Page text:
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Publication numberUS6000935 A
Publication typeGrant
Application numberUS 08/803,571
Publication date14 Dec 1999
Filing date21 Feb 1997
Priority date21 Feb 1997
Fee statusPaid
Publication number08803571, 803571, US 6000935 A, US 6000935A, US-A-6000935, US6000935 A, US6000935A
InventorsAli Regimand, Lawrence H. James, Lawrence E. Peters, John T. Eagan, Jr.
Original AssigneeTroxler Electronic Laboratories, Inc
Export CitationBiBTeX, EndNote, RefMan
External Links: USPTO, USPTO Assignment, Espacenet
Adjustable apparatus for pyrolysis of a composite material and method of calibration therefor
US 6000935 A
Abstract
An apparatus for pyrolysis of a sample of a composite material containing a combustible binder includes a combustion chamber configured to receive a sample of the composite material and having an outlet. A heater is associated with the combustion chamber for heating the chamber to a temperature sufficient for pyrolysis of the binder. A blower is in fluid communication with the combustion chamber for creating an airflow through the outlet to remove airborne pyrolysis products from the combustion chamber. An adjustable airflow regulator is operable to adjustably control the airflow to provide a desired minimum residence time within the combustion chamber sufficient for complete pyrolysis of the airborne pyrolysis byproducts.
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Claims(7)
That which is claimed is:
1. An apparatus for pyrolysis of a sample of a composite material containing a combustible binder, comprising:
an oven housing defining an oven chamber configured to receive a sample of the composite material, said oven housing including a floor and an opposing top wall and a door for providing access to the oven chamber;
an afterburner housing defining an afterburning chamber; said afterburner housing being mounted on said top wall of said oven housing, and said afterburner housing having an outlet;
at least one bore extending through said top wall of said oven housing and providing fluid communication between said oven chamber and said afterburning chamber;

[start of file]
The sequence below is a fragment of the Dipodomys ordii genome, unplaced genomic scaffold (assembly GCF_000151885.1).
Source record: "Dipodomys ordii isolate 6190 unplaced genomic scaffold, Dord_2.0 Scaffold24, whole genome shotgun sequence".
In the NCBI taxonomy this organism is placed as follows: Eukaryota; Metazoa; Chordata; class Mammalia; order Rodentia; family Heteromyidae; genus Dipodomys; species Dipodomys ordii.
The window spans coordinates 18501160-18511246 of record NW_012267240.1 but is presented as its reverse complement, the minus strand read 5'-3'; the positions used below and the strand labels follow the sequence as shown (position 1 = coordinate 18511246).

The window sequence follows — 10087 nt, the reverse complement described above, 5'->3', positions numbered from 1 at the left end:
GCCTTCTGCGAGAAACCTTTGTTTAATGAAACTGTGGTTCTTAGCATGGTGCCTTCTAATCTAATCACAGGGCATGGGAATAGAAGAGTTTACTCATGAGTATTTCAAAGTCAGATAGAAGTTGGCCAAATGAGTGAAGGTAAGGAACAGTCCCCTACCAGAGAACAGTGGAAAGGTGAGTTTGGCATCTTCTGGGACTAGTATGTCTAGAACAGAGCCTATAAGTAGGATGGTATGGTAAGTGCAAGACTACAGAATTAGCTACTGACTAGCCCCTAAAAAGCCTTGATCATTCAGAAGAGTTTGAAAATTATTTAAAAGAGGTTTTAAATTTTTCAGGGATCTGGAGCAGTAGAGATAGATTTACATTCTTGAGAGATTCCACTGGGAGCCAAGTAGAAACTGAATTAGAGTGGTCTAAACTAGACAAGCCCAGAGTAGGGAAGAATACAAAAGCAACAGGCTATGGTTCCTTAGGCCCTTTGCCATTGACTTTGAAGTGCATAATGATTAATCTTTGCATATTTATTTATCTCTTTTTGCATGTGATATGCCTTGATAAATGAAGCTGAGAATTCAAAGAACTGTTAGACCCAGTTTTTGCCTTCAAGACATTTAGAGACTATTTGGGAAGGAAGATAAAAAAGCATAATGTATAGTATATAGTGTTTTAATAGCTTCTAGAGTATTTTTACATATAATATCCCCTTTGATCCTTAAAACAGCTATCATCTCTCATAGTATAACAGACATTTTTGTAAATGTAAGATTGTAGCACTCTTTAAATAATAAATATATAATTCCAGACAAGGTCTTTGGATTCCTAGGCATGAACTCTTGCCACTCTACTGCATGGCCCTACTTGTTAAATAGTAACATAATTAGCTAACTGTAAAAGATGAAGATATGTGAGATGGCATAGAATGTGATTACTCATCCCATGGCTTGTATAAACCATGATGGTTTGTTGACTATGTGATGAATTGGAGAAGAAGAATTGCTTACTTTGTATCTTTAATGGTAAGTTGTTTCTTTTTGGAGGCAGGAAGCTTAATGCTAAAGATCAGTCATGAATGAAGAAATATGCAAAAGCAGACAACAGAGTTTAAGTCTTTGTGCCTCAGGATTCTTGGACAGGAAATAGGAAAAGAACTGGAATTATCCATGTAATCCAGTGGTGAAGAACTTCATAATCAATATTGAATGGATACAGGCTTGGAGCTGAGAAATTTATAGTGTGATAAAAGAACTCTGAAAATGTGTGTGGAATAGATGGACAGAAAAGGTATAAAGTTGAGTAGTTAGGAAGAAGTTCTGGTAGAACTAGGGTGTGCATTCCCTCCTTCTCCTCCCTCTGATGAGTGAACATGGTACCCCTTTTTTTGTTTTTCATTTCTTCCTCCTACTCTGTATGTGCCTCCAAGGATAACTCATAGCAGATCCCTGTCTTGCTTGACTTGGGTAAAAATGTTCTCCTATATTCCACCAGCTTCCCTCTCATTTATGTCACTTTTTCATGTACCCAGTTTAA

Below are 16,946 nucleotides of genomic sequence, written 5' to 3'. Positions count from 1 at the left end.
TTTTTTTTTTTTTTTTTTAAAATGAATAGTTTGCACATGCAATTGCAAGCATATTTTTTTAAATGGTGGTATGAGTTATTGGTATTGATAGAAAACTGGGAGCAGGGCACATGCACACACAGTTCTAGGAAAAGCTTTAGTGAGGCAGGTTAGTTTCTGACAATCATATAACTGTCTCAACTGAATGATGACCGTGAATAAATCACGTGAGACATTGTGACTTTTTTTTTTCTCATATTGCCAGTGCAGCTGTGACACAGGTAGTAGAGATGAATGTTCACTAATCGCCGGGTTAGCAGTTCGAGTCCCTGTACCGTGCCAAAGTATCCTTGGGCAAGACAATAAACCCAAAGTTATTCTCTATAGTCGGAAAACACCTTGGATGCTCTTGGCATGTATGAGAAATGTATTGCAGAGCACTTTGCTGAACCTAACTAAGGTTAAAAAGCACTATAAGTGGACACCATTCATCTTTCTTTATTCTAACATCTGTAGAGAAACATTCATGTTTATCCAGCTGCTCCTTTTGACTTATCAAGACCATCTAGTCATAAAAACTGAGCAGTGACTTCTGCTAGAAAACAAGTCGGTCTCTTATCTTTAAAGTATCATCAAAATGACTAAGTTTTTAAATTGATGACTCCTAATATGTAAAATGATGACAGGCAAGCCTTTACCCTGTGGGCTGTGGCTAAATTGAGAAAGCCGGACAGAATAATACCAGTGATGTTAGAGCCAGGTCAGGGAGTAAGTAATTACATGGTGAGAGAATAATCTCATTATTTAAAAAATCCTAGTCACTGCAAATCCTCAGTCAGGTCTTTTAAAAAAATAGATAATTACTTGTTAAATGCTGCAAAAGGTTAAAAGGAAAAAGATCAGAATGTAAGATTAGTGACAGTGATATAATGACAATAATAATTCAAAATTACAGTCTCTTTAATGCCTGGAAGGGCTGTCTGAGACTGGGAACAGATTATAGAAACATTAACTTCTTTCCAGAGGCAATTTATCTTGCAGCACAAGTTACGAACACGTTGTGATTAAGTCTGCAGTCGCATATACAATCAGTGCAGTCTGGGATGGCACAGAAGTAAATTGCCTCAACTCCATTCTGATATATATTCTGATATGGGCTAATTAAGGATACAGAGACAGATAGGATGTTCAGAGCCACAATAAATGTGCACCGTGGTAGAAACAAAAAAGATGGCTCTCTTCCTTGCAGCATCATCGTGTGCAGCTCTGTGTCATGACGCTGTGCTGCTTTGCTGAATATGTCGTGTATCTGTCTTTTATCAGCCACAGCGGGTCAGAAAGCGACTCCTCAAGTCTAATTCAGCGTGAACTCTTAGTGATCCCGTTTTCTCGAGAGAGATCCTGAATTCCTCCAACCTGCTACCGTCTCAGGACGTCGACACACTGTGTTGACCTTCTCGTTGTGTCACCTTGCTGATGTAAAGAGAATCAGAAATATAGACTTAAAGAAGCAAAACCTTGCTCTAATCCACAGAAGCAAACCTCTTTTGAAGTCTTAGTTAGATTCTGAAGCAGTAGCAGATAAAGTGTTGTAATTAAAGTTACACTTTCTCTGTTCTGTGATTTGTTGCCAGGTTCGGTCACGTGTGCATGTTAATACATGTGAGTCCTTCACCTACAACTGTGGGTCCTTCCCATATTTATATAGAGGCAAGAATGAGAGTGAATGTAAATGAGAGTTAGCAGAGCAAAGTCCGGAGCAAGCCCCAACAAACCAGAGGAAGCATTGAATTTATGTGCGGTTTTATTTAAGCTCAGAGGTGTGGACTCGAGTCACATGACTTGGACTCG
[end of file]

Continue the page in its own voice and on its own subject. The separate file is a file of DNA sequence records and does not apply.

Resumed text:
a blower in fluid communication with said afterburner housing outlet for exhausting air from said afterburner housing outlet to create an airflow into and through said oven chamber, through said bores, and through said afterburning chamber remove airborne pyrolysis products;
a heater associated with said oven housing for heating the oven chamber to a temperature sufficient for pyrolysis of the binder present in the sample;
a heater associated with said afterburner housing for heating the afterburning chamber to a temperature sufficient for pyrolysis of airborne pyrolysis byproducts conveyed from said oven chamber to said afterburning chamber; and
an adjustable airflow regulator operable to adjustably control the amount of air exhausted from said afterburner housing outlet to provide a desired minimum residence time within said combustion chamber sufficient for complete pyrolysis of the airborne pyrolysis byproducts.
2. An apparatus according to claim 1, including a plenum housing surrounding said afterburner housing and defining a plenum, said blower being mounted to said plenum housing for exhausting air from said plenum to create a negative pressure at said afterburner housing outlet to induce airflow into and through said oven chamber, through said at least one passageway, and then through said afterburning chamber, and wherein said adjustable airflow regulator comprises means for adjusting the negative pressure at said outlet.